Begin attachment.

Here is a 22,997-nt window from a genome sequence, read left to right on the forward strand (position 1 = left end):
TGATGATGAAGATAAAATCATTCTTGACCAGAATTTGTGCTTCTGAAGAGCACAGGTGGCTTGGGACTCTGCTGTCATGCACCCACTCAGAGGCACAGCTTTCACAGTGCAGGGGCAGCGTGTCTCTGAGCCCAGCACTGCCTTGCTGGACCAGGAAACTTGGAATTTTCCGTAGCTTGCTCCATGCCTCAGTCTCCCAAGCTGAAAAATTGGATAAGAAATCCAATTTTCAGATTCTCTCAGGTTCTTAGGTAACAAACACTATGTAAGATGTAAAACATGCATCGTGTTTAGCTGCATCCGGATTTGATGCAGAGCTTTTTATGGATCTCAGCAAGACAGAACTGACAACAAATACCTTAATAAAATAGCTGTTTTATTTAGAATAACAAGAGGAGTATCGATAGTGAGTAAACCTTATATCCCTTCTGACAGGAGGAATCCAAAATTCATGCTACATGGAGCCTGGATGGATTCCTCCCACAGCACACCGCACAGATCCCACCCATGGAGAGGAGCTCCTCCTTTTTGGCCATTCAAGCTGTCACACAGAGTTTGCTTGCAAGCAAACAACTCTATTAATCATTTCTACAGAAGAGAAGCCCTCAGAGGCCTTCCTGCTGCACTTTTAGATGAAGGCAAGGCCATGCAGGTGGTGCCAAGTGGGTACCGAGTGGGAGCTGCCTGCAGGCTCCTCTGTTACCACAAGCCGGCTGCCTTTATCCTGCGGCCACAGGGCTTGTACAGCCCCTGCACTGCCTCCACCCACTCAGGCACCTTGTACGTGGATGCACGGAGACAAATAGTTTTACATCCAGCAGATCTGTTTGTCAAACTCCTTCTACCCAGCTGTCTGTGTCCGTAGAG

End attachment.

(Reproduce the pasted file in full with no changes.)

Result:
Here is a 22,997-nt window from a genome sequence, read left to right on the forward strand (position 1 = left end):
TGATGATGAAGATAAAATCATTCTTGACCAGAATTTGTGCTTCTGAAGAGCACAGGTGGCTTGGGACTCTGCTGTCATGCACCCACTCAGAGGCACAGCTTTCACAGTGCAGGGGCAGCGTGTCTCTGAGCCCAGCACTGCCTTGCTGGACCAGGAAACTTGGAATTTTCCGTAGCTTGCTCCATGCCTCAGTCTCCCAAGCTGAAAAATTGGATAAGAAATCCAATTTTCAGATTCTCTCAGGTTCTTAGGTAACAAACACTATGTAAGATGTAAAACATGCATCGTGTTTAGCTGCATCCGGATTTGATGCAGAGCTTTTTATGGATCTCAGCAAGACAGAACTGACAACAAATACCTTAATAAAATAGCTGTTTTATTTAGAATAACAAGAGGAGTATCGATAGTGAGTAAACCTTATATCCCTTCTGACAGGAGGAATCCAAAATTCATGCTACATGGAGCCTGGATGGATTCCTCCCACAGCACACCGCACAGATCCCACCCATGGAGAGGAGCTCCTCCTTTTTGGCCATTCAAGCTGTCACACAGAGTTTGCTTGCAAGCAAACAACTCTATTAATCATTTCTACAGAAGAGAAGCCCTCAGAGGCCTTCCTGCTGCACTTTTAGATGAAGGCAAGGCCATGCAGGTGGTGCCAAGTGGGTACCGAGTGGGAGCTGCCTGCAGGCTCCTCTGTTACCACAAGCCGGCTGCCTTTATCCTGCGGCCACAGGGCTTGTACAGCCCCTGCACTGCCTCCACCCACTCAGGCACCTTGTACGTGGATGCACGGAGACAAATAGTTTTACATCCAGCAGATCTGTTTGTCAAACTCCTTCTACCCAGCTGTCTGTGTCCGTAGAG